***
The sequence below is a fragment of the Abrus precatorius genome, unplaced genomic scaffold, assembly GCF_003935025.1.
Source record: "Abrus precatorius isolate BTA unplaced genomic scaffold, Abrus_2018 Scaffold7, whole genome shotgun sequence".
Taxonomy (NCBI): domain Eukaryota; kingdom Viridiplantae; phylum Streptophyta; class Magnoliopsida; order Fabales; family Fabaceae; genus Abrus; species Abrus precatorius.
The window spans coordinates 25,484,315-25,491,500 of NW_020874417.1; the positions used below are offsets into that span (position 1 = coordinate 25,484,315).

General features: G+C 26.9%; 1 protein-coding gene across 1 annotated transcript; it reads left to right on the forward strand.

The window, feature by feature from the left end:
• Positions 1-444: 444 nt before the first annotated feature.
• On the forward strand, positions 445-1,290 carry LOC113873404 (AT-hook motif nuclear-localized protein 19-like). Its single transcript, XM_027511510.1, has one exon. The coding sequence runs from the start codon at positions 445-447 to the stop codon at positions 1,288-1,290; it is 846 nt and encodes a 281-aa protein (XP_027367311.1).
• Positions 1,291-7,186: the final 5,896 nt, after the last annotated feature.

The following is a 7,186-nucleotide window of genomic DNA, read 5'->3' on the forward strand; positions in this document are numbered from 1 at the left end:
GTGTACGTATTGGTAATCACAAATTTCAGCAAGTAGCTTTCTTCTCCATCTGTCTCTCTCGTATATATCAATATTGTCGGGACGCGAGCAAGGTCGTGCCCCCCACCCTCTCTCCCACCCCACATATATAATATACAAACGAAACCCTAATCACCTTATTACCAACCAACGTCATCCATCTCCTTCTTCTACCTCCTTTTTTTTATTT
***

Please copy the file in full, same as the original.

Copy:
The sequence below is a fragment of the Abrus precatorius genome, unplaced genomic scaffold, assembly GCF_003935025.1.
Source record: "Abrus precatorius isolate BTA unplaced genomic scaffold, Abrus_2018 Scaffold7, whole genome shotgun sequence".
Taxonomy (NCBI): domain Eukaryota; kingdom Viridiplantae; phylum Streptophyta; class Magnoliopsida; order Fabales; family Fabaceae; genus Abrus; species Abrus precatorius.
The window spans coordinates 25,484,315-25,491,500 of NW_020874417.1; the positions used below are offsets into that span (position 1 = coordinate 25,484,315).

General features: G+C 26.9%; 1 protein-coding gene across 1 annotated transcript; it reads left to right on the forward strand.

The window, feature by feature from the left end:
• Positions 1-444: 444 nt before the first annotated feature.
• On the forward strand, positions 445-1,290 carry LOC113873404 (AT-hook motif nuclear-localized protein 19-like). Its single transcript, XM_027511510.1, has one exon. The coding sequence runs from the start codon at positions 445-447 to the stop codon at positions 1,288-1,290; it is 846 nt and encodes a 281-aa protein (XP_027367311.1).
• Positions 1,291-7,186: the final 5,896 nt, after the last annotated feature.

The following is a 7,186-nucleotide window of genomic DNA, read 5'->3' on the forward strand; positions in this document are numbered from 1 at the left end:
GTGTACGTATTGGTAATCACAAATTTCAGCAAGTAGCTTTCTTCTCCATCTGTCTCTCTCGTATATATCAATATTGTCGGGACGCGAGCAAGGTCGTGCCCCCCACCCTCTCTCCCACCCCACATATATAATATACAAACGAAACCCTAATCACCTTATTACCAACCAACGTCATCCATCTCCTTCTTCTACCTCCTTTTTTTTATTT